Fear the Walking Dead
Garret Dillahunt and Lennie James on 'Fear the Walking Dead'
| Credit: Ryan Green/AMC

What were your last days on set was like when they wrapped Garret Dillahunt on Fear of the Walking Dead?

Even if you want off a show, it's never easy to leave one. There's seldom real bad blood or something like that. It's often just time. And in this case, I like everyone so much, the five months or six months off was weird between it, because even the new projects you felt like you had to keep quiet about, or do on the sly because if anyone found out about them, they'd know, like, "Oh my gosh, well, what about that? What about Fear?" And I love the show and I don't want to hurt the show. So it was wild to have kept this a secret for so long. I'm shocked that we did. But you also get those five months off to reflect, and we've all just been sitting around, trying to survive, and then everyone's missing work.

And so then you finally get to go back to work, but it's just for a couple of days where it'll be the last days of work on this. And then everything was delayed. The moving on has been delayed. The next projects have been delayed. It's pretty amazing. And it left me in a very... I don't know what the word is. I was going to say fragile state almost when you come back to do the last ones, because you're so happy to see everybody again, you're just like, "Ah." Not just to be on a set, but like, "All my old friends." And then you're gone. And it's COVID conditions on a set, so you can't really go hug everybody, or give everybody smooches, and squeezes, and wish them well properly.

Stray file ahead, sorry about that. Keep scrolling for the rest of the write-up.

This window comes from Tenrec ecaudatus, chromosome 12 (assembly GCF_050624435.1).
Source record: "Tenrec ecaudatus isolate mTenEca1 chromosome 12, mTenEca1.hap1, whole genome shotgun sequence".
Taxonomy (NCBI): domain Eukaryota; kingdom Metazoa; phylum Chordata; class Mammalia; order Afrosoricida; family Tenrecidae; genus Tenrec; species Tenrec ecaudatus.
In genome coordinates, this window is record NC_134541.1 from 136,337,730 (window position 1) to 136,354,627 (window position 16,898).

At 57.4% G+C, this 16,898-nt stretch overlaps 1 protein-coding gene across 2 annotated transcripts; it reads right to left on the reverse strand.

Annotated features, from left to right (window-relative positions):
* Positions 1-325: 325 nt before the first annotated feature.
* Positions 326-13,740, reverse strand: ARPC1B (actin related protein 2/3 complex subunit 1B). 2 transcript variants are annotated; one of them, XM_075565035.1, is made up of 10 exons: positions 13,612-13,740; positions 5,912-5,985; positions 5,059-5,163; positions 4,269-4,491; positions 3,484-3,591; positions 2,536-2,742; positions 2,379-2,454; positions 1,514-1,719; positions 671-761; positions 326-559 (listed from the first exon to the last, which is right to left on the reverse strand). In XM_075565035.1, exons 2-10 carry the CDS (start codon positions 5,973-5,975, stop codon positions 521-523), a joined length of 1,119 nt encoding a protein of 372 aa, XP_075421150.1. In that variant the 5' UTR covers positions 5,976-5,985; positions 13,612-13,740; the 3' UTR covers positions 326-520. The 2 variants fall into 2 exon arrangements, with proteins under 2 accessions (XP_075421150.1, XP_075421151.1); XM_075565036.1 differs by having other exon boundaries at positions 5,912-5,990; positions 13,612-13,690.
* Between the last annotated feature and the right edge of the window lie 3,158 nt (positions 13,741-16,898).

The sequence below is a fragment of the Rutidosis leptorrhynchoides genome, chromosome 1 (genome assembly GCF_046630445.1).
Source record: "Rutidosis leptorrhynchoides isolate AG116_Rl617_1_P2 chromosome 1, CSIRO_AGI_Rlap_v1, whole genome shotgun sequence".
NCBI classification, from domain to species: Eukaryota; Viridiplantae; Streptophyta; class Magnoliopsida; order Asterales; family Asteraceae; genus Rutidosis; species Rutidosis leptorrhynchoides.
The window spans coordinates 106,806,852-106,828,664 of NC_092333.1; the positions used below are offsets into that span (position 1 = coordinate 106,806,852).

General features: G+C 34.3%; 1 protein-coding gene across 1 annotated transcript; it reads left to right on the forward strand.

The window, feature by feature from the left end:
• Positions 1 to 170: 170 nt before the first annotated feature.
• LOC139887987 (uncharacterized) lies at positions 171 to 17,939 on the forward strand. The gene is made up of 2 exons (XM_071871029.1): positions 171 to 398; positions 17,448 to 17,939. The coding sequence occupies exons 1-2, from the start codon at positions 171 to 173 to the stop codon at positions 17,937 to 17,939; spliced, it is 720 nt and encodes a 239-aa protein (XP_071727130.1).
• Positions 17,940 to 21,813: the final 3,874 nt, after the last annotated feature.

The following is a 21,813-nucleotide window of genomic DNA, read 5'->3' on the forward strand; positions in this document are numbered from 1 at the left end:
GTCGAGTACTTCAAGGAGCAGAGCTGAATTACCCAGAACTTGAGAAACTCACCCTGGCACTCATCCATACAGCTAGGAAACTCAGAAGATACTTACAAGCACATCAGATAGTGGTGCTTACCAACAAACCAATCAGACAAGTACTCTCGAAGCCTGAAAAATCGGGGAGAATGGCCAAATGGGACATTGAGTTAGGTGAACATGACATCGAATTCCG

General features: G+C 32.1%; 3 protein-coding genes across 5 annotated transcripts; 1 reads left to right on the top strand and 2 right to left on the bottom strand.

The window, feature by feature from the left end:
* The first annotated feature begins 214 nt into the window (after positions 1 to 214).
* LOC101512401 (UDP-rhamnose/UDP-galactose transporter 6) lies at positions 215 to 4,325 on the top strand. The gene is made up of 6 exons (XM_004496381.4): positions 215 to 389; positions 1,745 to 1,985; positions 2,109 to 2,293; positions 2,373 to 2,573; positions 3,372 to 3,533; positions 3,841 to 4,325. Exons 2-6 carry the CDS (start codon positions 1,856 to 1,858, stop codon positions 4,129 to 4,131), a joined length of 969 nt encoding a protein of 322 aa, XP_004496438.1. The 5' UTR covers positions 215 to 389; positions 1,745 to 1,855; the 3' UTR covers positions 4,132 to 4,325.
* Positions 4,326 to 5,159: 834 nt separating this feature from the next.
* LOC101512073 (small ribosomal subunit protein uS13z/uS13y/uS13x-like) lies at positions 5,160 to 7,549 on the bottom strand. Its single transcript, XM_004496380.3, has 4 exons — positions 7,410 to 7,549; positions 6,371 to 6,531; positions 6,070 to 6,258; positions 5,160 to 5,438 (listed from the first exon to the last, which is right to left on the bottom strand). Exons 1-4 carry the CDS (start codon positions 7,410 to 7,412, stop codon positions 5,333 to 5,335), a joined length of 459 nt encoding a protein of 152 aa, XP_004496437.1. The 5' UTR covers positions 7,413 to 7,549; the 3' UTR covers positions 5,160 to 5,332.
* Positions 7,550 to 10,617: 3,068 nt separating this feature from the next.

So it's this weird distance goodbye. And they're in the middle of setting up the next scene. They moved right on from dying John. So I'm thanking everybody. They gave me a real sweet gift, a shadow box of Dorie's pistols, with John Dorie spelled out in Scrabble letters. I took my original hat. It was fitted to my head, so I took that. And I've got some nice souvenirs. And it was beautiful. It was sweet and sad, the bittersweet. And I'm excited for the future. There's a lot of things I'll miss on the show. Obviously, a lot I won't. There's always a lot you won't, but I'm real excited for what the future holds, and I'm real happy. And I'm really excited to stay in touch with the fans. I'll see you on the circuit, and John exists, and Garret's still alive. John will always exist. And he was a great character. I was honored to play him.